In fact, she needs to die about 20% of the way through the book. Dammit. But keeping the poor woman alive was twisting my story. I’d begun to dread writing her scenes. I couldn’t figure out how for her to interact with anyone else.
That’s because she was supposed to be dead already.
When I showed my new logline to my son, his reaction was, “Of course.”
The good news is that I doubt I’ll need to throw out more than about 3K words out of my 90K target. She has that little impact on the story.
That’s how much she needs to die.
Excuse me while I go make my murder mystery more murderous.
Yes, the story’s out for beta—four weeks ahead of deadline! Assuming my beta readers get back to me quickly, I’ll be able to submit my entry two weeks early!
This is a really good thing, since two surgeries are still ahead of me. Now I won’t have to wonder how in heck I can write 4,000 words while in a hospital bed…
Wow! This is amazing. There’s no comparison to writing my entry for last year’s NaNo Los Angeles anthology. Last year I scrapped a 4,000 word draft at about this point, and was scrambling to make the March 21 deadline from scratch. This year, I’ve only scrapped about 900 words. I will have time to adjust and polish before the March 31 deadline.
What’s the difference? There’s two parts. First, last year was when I finally created my own method of, for lack of a better term, “outlining.” I learned how to identify what I think of as “islands” and Save the Cat! (Blake Snyder) describes as “beats”. (I hate that term, by the way, but I’ll use it so as to communicate.)
I know that Mr. Snyder insists that all 15 of his beats be nailed down before starting to write, but I… well, I just couldn’t. Not the way he does it. What I did was write a logline using the “enhanced logline template” from Save the Cat! Strikes Back (also Blake Snyder), Chapter 1. This rocks for me.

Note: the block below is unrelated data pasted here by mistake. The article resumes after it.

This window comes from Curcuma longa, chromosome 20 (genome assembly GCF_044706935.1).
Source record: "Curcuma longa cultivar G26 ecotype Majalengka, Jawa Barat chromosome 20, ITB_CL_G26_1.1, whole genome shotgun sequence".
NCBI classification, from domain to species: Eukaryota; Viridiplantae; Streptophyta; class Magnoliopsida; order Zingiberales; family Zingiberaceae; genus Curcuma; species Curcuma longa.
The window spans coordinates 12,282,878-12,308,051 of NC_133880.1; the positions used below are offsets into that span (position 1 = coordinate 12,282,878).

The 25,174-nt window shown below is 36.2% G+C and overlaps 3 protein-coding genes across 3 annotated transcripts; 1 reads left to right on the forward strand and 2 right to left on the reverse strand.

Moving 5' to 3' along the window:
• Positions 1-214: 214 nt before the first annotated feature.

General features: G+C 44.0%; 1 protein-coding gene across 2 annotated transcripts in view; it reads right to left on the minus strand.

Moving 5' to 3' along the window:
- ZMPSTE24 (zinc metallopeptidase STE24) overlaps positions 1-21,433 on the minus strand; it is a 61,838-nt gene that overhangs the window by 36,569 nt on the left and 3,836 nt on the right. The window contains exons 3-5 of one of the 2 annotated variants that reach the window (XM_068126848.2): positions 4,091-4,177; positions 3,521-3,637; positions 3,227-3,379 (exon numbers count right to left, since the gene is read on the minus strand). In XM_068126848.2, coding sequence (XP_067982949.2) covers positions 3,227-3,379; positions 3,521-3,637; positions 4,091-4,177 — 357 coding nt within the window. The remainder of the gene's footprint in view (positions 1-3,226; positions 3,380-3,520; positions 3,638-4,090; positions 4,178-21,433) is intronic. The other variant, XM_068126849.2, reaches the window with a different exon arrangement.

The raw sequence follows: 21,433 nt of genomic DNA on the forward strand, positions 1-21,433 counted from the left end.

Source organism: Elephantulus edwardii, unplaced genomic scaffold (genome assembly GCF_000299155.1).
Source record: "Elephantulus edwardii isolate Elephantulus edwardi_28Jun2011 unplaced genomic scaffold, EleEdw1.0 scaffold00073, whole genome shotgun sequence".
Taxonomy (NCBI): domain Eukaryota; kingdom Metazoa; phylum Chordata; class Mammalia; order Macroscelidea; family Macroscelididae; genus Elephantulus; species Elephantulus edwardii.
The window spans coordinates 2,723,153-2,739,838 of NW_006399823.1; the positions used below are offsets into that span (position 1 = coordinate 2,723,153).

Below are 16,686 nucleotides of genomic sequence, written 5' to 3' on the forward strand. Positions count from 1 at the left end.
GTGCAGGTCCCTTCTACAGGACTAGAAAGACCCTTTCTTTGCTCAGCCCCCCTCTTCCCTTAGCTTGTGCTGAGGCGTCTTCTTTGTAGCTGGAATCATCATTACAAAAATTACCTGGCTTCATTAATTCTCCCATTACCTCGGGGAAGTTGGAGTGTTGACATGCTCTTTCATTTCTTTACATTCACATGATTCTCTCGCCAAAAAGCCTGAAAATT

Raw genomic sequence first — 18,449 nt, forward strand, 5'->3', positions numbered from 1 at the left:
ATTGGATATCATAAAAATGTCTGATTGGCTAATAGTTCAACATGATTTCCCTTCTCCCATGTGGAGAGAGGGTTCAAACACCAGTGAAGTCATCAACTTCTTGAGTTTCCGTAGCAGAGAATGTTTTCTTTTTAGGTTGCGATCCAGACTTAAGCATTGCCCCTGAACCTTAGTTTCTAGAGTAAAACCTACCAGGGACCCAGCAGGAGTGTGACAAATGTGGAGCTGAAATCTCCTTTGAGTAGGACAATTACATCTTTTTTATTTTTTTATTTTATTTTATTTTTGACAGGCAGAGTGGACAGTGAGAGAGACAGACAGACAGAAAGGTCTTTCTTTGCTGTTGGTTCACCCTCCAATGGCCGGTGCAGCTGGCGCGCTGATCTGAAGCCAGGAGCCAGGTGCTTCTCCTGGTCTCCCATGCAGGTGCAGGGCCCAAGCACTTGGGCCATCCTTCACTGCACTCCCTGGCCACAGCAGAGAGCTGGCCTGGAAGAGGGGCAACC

The enhanced logline hits the high points of the beats (“islands”) without forcing me to think of a precise beginning or ending in advance. It skips several of Mr. Snyder’s fifteen basic beats—but the logline structure enables me to just write in my usual “seat of the pants” manner. When I start writing, I think, “Okay, I have a 4000 word hard limit, so that means everything up to and including ‘breaks into the second act’ has to happen in the first 900 words or so…” This helps keep me focused. Usually no more than a paragraph into a diversion, I’ll be able to ask myself, “Will this get me to my next island in 900 words?” If not, it goes. Often I don’t even bother writing the paragraph. “Yeah, that’s interesting, and if I had words to spare I’d go there, but…”
(By the way, if you want the lessons of Blake Snyder’s books condensed to one volume and re-phrased for narrative fiction rather than screenplays, Save the Cat! Writes a Novel (Jessica Brody) will save you the tedious translation of screenplay jargon into novel jargon.)
The other difference is that last year, I hadn’t had the experience of working with professional editors on fiction. I hadn’t had five subplots ruthlessly cut because—Dun! Dun! Dun!—they had nothing to do with the main story. In a 4000 word (max) science fiction or fantasy story, I can’t mess around. I need to get my universe established without wasting words, and get the story moving—fast. Maybe I can wander a bit in a novel—but if a subplot has no effect on the finale, I can and should chop it no matter how personally interesting I find it. Not helping me get to an island (beat)? It’s got to go.
In case you think that this eliminates all the art in a story—it doesn’t. I composed my best sentences in last year’s story because I absolutely had to cut something and yet convey its concept better. My story was more compelling for cutting extraneous events to the bone.
So onward! This year’s NaNo Los Angeles deadline is coming!